At one o'clock on the morning of August 25, 79AD, a blast of burning gas and a wave of molten mud engulfed Herculaneum, preserving the only Ancient Roman library that has ever been found.
Now, archaeologists are finally hoping to excavate tens of thousands of scrolls, which may include lost works by Aristotle, Sophocles and Catullus. Excavation work has restarted on the famous Villa dei Papyri after an eight-year gap.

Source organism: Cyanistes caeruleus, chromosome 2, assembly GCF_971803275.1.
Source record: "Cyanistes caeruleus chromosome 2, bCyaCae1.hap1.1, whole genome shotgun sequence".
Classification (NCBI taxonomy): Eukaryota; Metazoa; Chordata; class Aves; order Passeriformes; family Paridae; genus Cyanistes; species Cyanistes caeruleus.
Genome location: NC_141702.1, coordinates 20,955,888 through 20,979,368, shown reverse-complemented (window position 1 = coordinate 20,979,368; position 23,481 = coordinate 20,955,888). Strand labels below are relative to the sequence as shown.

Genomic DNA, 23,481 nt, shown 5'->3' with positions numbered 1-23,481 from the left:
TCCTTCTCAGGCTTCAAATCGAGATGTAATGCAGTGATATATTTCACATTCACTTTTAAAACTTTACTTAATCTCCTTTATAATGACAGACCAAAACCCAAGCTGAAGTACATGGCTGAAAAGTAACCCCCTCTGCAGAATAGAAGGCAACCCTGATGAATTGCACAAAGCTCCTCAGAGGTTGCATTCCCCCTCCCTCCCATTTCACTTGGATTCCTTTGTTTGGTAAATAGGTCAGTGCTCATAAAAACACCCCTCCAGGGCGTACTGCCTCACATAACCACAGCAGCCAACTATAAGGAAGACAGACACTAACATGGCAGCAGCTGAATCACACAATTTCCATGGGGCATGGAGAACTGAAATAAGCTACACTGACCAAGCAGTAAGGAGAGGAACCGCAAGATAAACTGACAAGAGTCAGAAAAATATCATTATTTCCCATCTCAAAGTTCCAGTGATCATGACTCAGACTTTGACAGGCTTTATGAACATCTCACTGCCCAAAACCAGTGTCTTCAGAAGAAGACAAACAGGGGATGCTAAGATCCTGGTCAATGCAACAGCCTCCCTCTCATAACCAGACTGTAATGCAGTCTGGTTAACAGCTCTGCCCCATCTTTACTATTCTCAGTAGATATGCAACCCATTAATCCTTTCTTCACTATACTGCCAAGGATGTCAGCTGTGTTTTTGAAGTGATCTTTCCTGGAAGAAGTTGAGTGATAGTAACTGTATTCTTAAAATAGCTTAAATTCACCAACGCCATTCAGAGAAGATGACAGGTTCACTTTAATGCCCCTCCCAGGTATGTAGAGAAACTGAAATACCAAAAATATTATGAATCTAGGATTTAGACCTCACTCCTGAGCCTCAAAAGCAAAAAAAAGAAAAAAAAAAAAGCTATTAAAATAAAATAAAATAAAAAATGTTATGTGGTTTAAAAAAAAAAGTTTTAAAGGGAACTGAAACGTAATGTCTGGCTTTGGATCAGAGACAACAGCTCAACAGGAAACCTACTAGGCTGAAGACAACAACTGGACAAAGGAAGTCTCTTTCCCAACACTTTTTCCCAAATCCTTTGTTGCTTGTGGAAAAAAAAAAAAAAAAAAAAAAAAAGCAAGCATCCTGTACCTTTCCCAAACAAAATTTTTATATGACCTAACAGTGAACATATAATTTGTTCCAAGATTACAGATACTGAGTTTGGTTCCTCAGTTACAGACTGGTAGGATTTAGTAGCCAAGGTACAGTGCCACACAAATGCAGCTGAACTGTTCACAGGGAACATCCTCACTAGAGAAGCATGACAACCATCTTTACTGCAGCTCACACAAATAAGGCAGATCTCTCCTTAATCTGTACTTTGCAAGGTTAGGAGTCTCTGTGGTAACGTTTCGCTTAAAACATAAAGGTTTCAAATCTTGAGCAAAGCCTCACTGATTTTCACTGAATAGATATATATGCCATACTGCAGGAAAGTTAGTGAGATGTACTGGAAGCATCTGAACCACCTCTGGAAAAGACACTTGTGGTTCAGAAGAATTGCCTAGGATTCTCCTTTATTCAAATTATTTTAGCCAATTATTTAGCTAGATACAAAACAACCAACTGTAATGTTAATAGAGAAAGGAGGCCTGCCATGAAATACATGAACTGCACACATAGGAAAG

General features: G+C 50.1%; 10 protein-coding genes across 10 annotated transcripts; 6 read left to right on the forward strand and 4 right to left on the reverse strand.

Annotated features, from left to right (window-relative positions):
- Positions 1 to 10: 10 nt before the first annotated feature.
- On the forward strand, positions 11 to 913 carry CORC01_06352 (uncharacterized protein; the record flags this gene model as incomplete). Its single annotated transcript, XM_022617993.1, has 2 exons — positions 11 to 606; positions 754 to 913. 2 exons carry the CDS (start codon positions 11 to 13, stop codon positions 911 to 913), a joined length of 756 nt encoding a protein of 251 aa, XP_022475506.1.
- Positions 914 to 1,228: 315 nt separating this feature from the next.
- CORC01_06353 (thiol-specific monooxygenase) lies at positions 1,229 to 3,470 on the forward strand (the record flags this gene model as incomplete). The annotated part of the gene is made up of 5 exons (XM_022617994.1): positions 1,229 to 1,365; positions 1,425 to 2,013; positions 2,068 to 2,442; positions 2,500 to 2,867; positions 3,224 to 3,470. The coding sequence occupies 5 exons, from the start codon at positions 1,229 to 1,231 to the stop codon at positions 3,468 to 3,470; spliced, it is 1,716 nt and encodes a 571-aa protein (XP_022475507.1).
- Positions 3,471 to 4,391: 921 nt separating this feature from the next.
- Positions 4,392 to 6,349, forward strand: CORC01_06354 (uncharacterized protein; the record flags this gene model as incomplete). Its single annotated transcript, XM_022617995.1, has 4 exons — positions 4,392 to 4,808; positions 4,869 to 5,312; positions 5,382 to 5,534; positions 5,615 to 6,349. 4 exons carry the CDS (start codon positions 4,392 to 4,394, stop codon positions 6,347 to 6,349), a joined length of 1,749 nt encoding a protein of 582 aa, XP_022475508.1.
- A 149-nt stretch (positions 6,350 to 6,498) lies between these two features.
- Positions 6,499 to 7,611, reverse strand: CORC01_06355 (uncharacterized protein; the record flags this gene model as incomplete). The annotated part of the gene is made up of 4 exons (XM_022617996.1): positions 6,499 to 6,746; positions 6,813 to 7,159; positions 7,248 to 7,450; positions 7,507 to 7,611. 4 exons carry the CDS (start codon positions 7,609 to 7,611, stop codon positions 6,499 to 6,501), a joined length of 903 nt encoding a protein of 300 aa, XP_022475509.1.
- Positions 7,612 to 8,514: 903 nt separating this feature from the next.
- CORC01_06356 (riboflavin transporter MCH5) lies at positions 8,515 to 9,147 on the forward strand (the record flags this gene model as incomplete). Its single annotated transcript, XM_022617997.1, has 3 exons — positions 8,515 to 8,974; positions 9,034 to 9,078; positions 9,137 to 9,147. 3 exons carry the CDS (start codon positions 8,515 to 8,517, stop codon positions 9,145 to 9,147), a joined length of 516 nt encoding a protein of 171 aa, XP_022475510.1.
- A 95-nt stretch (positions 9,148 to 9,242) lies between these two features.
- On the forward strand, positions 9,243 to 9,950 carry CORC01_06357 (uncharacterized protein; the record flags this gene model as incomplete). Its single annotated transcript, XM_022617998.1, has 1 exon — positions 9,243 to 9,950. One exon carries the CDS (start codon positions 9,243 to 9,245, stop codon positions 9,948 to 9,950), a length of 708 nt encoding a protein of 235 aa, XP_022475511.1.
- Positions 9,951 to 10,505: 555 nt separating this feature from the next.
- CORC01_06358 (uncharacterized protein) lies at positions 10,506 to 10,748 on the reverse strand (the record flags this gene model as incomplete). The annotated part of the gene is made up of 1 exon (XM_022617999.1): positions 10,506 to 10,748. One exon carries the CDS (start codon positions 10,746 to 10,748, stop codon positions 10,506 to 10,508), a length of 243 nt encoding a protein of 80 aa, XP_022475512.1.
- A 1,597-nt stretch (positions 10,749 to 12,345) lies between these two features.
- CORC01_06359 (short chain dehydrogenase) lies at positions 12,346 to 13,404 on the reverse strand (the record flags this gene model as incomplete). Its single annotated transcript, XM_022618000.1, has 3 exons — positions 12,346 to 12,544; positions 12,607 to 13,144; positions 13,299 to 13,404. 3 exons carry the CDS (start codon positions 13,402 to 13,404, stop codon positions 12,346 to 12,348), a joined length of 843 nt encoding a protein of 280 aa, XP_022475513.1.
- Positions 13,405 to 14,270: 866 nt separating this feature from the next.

"It is impossible, absolutely impossible, to excavate this villa without finding fantastic things," said Andrew Wallace-Hadrill, the director of the Herculaneum Conservation Project. "We may find the lost scrolls of Aristotle, or we may find something even more exciting that we had not even thought of yet."
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